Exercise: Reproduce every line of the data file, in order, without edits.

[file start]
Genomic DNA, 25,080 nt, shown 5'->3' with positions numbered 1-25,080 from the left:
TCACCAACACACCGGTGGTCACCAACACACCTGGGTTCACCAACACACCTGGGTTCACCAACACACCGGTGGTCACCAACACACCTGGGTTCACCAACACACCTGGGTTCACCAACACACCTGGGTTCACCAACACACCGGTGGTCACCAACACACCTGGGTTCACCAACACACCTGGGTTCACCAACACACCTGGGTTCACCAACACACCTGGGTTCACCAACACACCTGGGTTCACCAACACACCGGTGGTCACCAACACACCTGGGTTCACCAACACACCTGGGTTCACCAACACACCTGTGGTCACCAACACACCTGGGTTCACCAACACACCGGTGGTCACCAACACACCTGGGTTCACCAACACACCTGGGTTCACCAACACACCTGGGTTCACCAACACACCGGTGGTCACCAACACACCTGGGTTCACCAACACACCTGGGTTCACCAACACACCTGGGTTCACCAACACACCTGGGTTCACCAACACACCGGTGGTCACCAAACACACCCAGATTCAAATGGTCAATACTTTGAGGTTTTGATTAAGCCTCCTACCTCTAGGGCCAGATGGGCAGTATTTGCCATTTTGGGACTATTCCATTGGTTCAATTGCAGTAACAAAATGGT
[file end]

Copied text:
Genomic DNA, 25,080 nt, shown 5'->3' with positions numbered 1-25,080 from the left:
TCACCAACACACCGGTGGTCACCAACACACCTGGGTTCACCAACACACCTGGGTTCACCAACACACCGGTGGTCACCAACACACCTGGGTTCACCAACACACCTGGGTTCACCAACACACCTGGGTTCACCAACACACCGGTGGTCACCAACACACCTGGGTTCACCAACACACCTGGGTTCACCAACACACCTGGGTTCACCAACACACCTGGGTTCACCAACACACCTGGGTTCACCAACACACCGGTGGTCACCAACACACCTGGGTTCACCAACACACCTGGGTTCACCAACACACCTGTGGTCACCAACACACCTGGGTTCACCAACACACCGGTGGTCACCAACACACCTGGGTTCACCAACACACCTGGGTTCACCAACACACCTGGGTTCACCAACACACCGGTGGTCACCAACACACCTGGGTTCACCAACACACCTGGGTTCACCAACACACCTGGGTTCACCAACACACCTGGGTTCACCAACACACCGGTGGTCACCAAACACACCCAGATTCAAATGGTCAATACTTTGAGGTTTTGATTAAGCCTCCTACCTCTAGGGCCAGATGGGCAGTATTTGCCATTTTGGGACTATTCCATTGGTTCAATTGCAGTAACAAAATGGT